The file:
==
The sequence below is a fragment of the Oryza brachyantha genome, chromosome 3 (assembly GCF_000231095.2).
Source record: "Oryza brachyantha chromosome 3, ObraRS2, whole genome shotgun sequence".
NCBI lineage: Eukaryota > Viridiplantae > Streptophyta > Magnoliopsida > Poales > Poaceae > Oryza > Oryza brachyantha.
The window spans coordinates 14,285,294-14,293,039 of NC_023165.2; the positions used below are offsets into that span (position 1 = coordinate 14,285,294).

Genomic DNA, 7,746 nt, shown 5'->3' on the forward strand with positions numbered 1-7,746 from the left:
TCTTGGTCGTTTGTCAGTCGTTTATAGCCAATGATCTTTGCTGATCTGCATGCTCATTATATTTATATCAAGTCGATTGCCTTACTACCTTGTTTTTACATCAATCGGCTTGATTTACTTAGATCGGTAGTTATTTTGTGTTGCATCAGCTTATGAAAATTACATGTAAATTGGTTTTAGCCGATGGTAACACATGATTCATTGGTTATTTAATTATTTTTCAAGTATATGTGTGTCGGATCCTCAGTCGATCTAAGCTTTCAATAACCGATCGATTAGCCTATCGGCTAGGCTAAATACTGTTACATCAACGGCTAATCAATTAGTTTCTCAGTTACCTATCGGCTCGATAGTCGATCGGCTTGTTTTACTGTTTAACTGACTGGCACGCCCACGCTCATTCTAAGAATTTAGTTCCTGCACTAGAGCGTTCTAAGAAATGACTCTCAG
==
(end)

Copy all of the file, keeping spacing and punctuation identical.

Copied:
The sequence below is a fragment of the Oryza brachyantha genome, chromosome 3 (assembly GCF_000231095.2).
Source record: "Oryza brachyantha chromosome 3, ObraRS2, whole genome shotgun sequence".
NCBI lineage: Eukaryota > Viridiplantae > Streptophyta > Magnoliopsida > Poales > Poaceae > Oryza > Oryza brachyantha.
The window spans coordinates 14,285,294-14,293,039 of NC_023165.2; the positions used below are offsets into that span (position 1 = coordinate 14,285,294).

Genomic DNA, 7,746 nt, shown 5'->3' on the forward strand with positions numbered 1-7,746 from the left:
TCTTGGTCGTTTGTCAGTCGTTTATAGCCAATGATCTTTGCTGATCTGCATGCTCATTATATTTATATCAAGTCGATTGCCTTACTACCTTGTTTTTACATCAATCGGCTTGATTTACTTAGATCGGTAGTTATTTTGTGTTGCATCAGCTTATGAAAATTACATGTAAATTGGTTTTAGCCGATGGTAACACATGATTCATTGGTTATTTAATTATTTTTCAAGTATATGTGTGTCGGATCCTCAGTCGATCTAAGCTTTCAATAACCGATCGATTAGCCTATCGGCTAGGCTAAATACTGTTACATCAACGGCTAATCAATTAGTTTCTCAGTTACCTATCGGCTCGATAGTCGATCGGCTTGTTTTACTGTTTAACTGACTGGCACGCCCACGCTCATTCTAAGAATTTAGTTCCTGCACTAGAGCGTTCTAAGAAATGACTCTCAG